So Saturday was spent at a Melb Writers Festival workshop with Kate Rowland, the BBC’s Creative Director of New Writing. Is it bad that the most fascinating elements of some of these activities are the kind of people who attend them? Like the guy who somehow managed to ask a question of Kate but also slip in that he is on the ethics committee at one of the universities … I mean, who cares? What did it have to do with story structure? Plus there was the ex-arts editor of one of the major daily newspapers here who shoved her CV down my throat too. Okay, okay, I get it. You're very, very clever and, in fact, could be teaching this class rather than attending it.
You know what my theory is? (I’m going to give it to you anyway.) My theory is that these middle aged people are often VERY proficient in their original fields of work but are now dabbling in the area that every second person thinks they can excel in – writing books or movie scripts – and they can’t really cope with being back at the starter’s block professionally speaking.
Because of this, and because they are once again being spoken to as students or newbies, they feel practically violently obliged to ensure everyone knows that they are, in fact, incredibly respected in another field. I say “Fantastic! Now stick to that field and let the rest of us try and learn something here from this tutor.”
It goes to the core of the growing phenomenon that so many people, regardless of how worthy or interesting their professional field is, just don’t seem to think it compares to success … making a name for oneself … in the media. I mean, is this the 50-year-old’s version of ‘Australian Idol’?
Suffice to say these classrooms are great gathering points for mankind’s archetypes so, if nothing else is gained, characters for stories could be.
There is always the over-the-top IT genius who has consumed every episode of every obscure British and US television show in the past 20 years and is now ready to shop his 1"13 ep" - he always uses jargon - idea to unsuspecting network staff.
Then there is the girl with the nerve rash. There is ALWAYS one of these.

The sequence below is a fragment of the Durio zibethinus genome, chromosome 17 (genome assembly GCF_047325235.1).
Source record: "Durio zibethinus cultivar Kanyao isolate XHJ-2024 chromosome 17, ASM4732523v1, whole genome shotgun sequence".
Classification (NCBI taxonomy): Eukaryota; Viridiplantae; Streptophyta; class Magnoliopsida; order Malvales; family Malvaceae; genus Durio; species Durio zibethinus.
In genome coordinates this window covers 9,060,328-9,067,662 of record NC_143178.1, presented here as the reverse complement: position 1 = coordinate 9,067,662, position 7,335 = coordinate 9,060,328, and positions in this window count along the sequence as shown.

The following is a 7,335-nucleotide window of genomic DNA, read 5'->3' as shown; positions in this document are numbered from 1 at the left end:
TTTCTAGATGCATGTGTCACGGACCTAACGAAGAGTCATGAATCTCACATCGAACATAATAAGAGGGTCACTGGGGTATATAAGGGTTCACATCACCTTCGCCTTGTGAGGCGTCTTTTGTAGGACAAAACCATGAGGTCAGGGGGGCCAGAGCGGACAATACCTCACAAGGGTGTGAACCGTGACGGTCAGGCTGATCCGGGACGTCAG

There is also, often, the incredibly careworn 60-something woman who looks like she’s struggled out from underneath a library desk somewhere to pop on her orthopaedics and make it to this class … where she will say NOT A WORD from 10am to 4pm.
And then there is the me … too much liquid eyeliner, aviator glasses and a penchant for the Kingston bickies that are supposed to be shared but just keep calling their Siren call.
Probably more genuinely intriguing was the crew at the memoir writing class. I’ve never been interested in this genre but went for a sticky beak and it was magic. Elderly Indian brother and sister, a man who clearly used to be a woman (‘he’ told me he ran his own self publishing business and then proceeded to talk about Snap Printing ... um puhlease), the guy who’d grown up in an Italian community in regional Victoria and wanted to capture the spirit of those times for posterity, the philosophy student who wanted to apply mythical archetypes to a family history (okay, I vagued out during her 10 minute description) but you get the picture.
The weekend finale for me was David Sedaris' reading at the Capitol Theatre last night. As well as his most recent book, he read excerpts from his diary. Now that was a treat. It’s amazing how people confide in him about everything from farting on aeroplanes to eating monkey’s brains.
I’m trying to keep my eyes and ears open now to see how day-to-day life can be transformed into witty anecdotes. Sadly, though, since last night I’ve only dealt with the guy that brought my car up from the hotel’s valet parking, the girl who made my coffee on the way home, my ginger cat and my Mum on the phone. Of course Mum did tell me about the most recent visit she had from my brother.
He came to her house to pay her back some money he’d borrowed. He’d been to the doctor for migraine medication which seems kind of redundant when he then proceeded to pour two cans of no name vodka and orange into the bottle that Mum calls “the baby bottle” which he carries everywhere in his back pack. Surely if he eased up on the voddie the headaches might take a backseat. But, hey, I’m no doctor. In the end the poor lamb handed over $50 to Mum, took $10 back ‘cause he had “no money now” and also walked away with a loaf of bread and a nice serve of smoked ham the pensioner had just bought on special from the supermarket.
See that’s just not as funny as farts on a plane.